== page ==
Diagnosing Belt Skip Under Load

Our belt driven intake arms are currently experiencing a lot of skipping (ratcheting) when accelerating and decelerating. Our arm pivots on a shaft that stretches the front of our robot and is driven by two Bag motors + gearboxes. A 18 tooth pulley from the gearboxes drive a 36 tooth pulley on the shaft/arm. The full arm can be seen in the video below.

What seems to be happening is that when the arm drives to drive the gearbox, even when unpowered, it often skips the belt on the smaller pulley. So when we are powering the arm, it skips when trying to stop because the momentum of the arm is trying to drive the small pulley.

The tension of the belts seems reasonable (one belt is slightly tighter than our KOP drivetrain belts, and the other is slightly less tight [resulting from fab inconsistencies]), though adding tensioners is possible. As best as I can tell our alignment from pulley to pulley is fine.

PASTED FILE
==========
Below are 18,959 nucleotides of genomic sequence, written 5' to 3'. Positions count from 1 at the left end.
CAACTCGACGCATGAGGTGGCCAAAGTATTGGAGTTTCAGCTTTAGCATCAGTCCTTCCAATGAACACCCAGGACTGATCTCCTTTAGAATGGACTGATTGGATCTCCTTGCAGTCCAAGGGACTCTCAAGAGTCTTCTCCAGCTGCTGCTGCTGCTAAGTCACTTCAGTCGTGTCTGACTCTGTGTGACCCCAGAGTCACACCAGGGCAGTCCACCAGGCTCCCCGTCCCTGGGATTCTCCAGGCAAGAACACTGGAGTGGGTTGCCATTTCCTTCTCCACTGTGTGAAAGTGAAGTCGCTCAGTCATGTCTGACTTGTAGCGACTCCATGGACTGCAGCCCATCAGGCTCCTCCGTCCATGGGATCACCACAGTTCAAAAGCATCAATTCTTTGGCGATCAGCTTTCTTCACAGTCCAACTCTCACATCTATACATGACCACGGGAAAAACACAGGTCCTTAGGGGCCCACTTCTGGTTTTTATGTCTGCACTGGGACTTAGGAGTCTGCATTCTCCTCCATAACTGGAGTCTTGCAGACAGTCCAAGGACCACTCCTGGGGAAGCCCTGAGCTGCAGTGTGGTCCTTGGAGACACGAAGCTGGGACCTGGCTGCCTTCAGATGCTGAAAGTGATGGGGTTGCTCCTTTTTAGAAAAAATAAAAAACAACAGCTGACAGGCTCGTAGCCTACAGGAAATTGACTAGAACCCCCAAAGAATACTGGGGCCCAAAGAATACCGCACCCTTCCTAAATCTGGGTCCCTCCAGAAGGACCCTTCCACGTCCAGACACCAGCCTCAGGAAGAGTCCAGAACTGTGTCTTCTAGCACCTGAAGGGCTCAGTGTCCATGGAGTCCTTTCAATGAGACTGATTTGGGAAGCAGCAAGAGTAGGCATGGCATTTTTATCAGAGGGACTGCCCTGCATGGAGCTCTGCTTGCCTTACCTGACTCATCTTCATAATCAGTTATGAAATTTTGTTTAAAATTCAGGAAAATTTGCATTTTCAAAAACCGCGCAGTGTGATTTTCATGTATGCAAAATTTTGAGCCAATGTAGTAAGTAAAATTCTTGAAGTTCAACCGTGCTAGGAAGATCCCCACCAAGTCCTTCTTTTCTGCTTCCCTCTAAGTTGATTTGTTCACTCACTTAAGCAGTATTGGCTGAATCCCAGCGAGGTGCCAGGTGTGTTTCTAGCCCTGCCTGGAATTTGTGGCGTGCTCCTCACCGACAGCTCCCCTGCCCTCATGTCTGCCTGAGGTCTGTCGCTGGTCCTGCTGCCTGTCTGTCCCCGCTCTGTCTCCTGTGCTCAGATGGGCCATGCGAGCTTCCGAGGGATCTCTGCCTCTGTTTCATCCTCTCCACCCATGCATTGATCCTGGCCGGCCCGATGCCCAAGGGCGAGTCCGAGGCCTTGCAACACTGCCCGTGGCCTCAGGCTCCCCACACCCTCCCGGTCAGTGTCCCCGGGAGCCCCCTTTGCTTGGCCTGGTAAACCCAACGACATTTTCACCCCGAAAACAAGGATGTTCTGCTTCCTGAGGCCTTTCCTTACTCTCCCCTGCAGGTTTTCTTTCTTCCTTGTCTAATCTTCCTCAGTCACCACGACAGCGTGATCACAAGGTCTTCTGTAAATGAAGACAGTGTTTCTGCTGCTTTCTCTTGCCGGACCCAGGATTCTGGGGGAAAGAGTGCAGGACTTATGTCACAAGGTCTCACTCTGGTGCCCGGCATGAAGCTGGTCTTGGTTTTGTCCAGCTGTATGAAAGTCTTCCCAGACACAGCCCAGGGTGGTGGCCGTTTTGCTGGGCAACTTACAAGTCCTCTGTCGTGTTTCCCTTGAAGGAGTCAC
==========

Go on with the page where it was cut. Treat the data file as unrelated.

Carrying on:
Can anyone comment on possible causes or suggest ways to fix this? We expected the belts to stop and stall the motors before skipping. Right now this is making PID control of the arm pretty much impossible, making it very very difficult to accurately control it and intake balls. About a week ago we made a video of the problem to ask a couple of friends, you can watch that video here.

Any advice is greatly appreciated.

we also use a belt to actuate our arm, but we use a different technique.